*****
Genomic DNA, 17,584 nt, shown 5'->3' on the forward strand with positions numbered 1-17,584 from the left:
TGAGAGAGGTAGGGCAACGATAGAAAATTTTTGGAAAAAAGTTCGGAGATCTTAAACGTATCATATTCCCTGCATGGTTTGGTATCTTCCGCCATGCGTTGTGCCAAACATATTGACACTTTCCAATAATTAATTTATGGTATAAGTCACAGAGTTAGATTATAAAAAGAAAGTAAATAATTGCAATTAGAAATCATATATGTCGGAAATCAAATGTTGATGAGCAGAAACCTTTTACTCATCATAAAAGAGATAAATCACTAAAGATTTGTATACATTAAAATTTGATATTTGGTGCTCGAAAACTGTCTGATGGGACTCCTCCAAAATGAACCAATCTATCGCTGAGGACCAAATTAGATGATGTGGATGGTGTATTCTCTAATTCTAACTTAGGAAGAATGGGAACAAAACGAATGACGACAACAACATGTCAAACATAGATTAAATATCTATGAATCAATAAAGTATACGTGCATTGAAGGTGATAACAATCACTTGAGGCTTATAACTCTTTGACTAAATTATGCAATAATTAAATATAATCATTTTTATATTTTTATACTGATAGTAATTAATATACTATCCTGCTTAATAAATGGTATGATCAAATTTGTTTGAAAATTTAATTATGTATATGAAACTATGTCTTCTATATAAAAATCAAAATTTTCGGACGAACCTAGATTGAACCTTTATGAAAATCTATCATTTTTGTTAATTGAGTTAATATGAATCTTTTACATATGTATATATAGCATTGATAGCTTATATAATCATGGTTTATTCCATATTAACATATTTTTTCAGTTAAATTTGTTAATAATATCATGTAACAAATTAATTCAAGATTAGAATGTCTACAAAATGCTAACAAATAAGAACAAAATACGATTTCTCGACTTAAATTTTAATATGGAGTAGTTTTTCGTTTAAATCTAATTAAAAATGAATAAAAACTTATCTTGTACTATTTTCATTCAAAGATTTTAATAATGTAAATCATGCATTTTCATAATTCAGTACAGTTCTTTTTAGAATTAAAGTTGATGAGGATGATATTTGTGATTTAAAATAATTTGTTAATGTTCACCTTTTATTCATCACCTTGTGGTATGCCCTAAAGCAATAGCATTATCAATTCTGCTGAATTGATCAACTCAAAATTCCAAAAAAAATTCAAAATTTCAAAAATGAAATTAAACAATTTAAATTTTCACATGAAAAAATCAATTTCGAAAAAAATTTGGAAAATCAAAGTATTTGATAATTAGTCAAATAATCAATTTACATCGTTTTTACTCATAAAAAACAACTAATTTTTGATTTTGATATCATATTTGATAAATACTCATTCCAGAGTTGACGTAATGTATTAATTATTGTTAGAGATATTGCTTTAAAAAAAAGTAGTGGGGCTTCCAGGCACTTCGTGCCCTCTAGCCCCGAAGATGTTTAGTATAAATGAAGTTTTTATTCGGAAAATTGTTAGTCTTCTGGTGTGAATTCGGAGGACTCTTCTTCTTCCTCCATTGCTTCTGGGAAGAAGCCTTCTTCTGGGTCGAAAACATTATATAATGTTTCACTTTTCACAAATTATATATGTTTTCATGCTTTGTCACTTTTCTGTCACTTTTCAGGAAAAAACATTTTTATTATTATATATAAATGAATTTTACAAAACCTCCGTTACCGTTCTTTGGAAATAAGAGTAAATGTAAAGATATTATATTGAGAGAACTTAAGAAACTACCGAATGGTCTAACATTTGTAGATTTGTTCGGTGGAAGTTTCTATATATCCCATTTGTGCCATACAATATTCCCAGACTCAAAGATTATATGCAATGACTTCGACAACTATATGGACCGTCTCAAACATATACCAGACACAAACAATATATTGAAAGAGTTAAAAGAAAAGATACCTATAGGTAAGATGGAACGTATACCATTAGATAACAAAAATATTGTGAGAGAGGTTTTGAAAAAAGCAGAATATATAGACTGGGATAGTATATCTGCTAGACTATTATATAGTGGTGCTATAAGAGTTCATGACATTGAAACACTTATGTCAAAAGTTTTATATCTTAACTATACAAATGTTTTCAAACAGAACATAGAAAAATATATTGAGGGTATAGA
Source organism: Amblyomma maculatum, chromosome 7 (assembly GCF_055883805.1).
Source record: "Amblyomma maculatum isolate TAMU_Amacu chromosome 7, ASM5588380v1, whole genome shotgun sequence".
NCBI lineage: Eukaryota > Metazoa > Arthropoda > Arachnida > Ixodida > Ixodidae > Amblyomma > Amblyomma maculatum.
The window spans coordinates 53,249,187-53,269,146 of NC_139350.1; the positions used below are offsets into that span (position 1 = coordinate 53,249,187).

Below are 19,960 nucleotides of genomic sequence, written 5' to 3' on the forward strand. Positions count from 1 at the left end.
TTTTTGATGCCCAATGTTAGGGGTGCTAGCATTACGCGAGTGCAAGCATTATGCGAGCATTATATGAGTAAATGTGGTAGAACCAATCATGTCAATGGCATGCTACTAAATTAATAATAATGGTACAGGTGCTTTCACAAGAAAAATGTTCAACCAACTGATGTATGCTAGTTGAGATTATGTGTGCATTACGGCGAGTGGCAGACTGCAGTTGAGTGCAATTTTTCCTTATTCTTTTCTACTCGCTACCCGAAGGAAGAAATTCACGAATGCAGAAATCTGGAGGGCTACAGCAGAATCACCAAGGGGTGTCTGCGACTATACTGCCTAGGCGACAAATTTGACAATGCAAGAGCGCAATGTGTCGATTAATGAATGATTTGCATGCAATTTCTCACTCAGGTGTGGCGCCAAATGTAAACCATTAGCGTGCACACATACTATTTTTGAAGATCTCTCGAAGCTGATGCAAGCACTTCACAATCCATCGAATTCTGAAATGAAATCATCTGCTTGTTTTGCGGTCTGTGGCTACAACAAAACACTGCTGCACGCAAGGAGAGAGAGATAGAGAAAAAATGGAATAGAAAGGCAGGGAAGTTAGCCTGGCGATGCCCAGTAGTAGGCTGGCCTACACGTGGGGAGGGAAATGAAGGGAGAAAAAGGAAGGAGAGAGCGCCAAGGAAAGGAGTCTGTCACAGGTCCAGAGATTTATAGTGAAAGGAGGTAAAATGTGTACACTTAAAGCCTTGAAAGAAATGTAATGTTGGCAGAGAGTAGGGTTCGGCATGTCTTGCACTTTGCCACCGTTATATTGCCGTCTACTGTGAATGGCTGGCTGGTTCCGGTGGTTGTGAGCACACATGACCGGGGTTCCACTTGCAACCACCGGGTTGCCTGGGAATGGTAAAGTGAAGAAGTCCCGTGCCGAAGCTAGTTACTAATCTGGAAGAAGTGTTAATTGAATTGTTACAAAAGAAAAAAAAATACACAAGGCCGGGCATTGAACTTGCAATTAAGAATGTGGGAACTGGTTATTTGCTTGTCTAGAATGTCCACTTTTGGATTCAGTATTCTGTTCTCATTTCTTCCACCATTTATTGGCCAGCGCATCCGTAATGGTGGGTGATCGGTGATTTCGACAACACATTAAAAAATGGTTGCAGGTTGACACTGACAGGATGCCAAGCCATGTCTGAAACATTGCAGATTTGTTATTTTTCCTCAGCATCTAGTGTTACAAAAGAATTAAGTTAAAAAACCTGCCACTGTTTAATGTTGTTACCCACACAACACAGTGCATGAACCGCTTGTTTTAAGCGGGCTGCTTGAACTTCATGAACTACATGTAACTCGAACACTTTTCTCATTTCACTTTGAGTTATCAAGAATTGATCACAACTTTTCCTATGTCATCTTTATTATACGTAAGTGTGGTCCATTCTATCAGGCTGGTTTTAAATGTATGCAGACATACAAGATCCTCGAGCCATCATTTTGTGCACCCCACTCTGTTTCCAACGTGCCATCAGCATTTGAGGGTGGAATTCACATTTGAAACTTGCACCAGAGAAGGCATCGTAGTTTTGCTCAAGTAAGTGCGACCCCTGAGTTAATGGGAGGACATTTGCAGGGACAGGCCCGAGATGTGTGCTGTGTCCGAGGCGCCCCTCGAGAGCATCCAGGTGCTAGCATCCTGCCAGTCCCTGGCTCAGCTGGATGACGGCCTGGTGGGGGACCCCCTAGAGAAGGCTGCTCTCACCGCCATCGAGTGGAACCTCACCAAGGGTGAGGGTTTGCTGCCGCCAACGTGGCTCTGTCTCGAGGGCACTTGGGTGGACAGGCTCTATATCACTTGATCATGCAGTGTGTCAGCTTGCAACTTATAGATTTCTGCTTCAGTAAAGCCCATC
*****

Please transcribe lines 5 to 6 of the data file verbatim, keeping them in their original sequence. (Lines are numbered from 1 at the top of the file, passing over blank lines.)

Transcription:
NCBI lineage: Eukaryota > Metazoa > Arthropoda > Arachnida > Ixodida > Ixodidae > Amblyomma > Amblyomma maculatum.
The window spans coordinates 53,249,187-53,269,146 of NC_139350.1; the positions used below are offsets into that span (position 1 = coordinate 53,249,187).